Group membership does not modulate goal- versus movement-based imitation

Publikation: Beiträge in ZeitschriftenZeitschriftenaufsätzeForschungbegutachtet


It is often put forward that in-group members are imitated more strongly than out-group members. However, the validity of this claim has been questioned as recent investigations were not able to find differences for the imitation of in- versus out-group members. A central characteristic of these failed replications is their mere focus on movement-based imitation, thereby neglecting to take into consideration the superior goal of the movements. By using a computerised version of the pen-and-cups task, we disentangled movement- from goal-based imitation to shed further light onto the link between group membership and imitation. As previous research demonstrated that out-group members (as compared with in-group members) are represented psychologically distant and as psychological distance shifts the degree to which participants engage in goal- versus movement-based imitation, we predicted that in-group members (as compared with out-group members) shift the degree to which individuals imitate movements versus goals. The results did not confirm our predictions, as group membership does not modulate the degree of movement- versus goal-based imitation. Theoretical implications and the question whether imitative behaviour is socially modulated are discussed.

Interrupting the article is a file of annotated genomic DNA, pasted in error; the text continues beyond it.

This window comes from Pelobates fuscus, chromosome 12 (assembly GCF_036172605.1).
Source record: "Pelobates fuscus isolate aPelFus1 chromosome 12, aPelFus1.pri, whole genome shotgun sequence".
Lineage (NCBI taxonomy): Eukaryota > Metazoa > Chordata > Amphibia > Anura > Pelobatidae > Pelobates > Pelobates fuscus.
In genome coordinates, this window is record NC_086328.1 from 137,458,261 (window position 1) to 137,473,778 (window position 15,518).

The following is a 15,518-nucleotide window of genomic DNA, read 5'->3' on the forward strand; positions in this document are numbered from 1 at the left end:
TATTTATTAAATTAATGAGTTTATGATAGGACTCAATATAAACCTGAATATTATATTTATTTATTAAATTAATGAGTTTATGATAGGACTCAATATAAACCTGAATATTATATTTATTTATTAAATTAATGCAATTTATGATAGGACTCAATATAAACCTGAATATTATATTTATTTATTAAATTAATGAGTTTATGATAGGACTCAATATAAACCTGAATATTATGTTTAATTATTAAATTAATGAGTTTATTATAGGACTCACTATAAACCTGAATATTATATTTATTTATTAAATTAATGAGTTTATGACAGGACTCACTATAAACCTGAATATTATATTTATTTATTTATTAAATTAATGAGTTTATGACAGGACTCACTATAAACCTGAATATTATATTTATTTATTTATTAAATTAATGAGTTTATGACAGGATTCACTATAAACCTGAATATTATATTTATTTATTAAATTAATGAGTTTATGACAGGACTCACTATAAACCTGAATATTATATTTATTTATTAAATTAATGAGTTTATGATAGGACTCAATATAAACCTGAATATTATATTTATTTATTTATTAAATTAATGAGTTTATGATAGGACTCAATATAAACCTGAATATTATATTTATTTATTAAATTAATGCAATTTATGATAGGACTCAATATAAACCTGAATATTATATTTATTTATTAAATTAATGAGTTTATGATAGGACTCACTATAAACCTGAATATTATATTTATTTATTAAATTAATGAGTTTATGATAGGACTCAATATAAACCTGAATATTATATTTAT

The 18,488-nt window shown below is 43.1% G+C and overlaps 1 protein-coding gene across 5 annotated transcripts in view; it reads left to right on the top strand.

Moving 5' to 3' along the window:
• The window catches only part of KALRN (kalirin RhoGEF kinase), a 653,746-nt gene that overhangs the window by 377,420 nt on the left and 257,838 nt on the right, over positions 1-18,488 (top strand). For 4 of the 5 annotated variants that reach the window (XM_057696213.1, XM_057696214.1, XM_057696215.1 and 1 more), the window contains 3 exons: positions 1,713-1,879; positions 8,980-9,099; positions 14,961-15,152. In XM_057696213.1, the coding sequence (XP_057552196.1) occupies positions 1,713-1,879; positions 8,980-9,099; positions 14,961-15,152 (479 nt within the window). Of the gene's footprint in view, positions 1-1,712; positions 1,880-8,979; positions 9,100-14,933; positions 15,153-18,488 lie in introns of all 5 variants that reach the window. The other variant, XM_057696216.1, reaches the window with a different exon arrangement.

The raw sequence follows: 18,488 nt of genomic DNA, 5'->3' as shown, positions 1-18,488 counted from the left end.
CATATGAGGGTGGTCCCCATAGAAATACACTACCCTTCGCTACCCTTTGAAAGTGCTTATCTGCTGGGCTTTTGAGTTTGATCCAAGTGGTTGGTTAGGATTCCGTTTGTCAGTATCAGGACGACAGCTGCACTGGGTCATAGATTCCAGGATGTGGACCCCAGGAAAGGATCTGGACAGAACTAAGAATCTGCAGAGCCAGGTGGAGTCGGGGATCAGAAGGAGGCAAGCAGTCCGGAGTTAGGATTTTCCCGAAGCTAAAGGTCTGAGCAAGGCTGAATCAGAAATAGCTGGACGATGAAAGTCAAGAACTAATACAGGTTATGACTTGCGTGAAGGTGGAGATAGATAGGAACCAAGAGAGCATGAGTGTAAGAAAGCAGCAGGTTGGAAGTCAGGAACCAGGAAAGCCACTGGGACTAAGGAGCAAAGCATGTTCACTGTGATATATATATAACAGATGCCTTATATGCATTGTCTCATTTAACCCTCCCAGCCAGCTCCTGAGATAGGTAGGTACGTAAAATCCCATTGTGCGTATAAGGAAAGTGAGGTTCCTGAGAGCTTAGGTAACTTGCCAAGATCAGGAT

ZeitschriftQuarterly Journal of Experimental Psychology
Seiten (von - bis)827-837
Anzahl der Seiten11
PublikationsstatusErschienen - 04.2023

Bibliographische Notiz

Funding Information:
The author(s) disclosed receipt of the following financial support for the research, authorship, and/or publication of this article: This work was supported by a grant from the German Research Foundation (DFG; funding ID: GE 3040/2-1) as part of the DFG Research Unit “Relativity in Social Cognition” (FOR 2150).

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© Experimental Psychology Society 2022.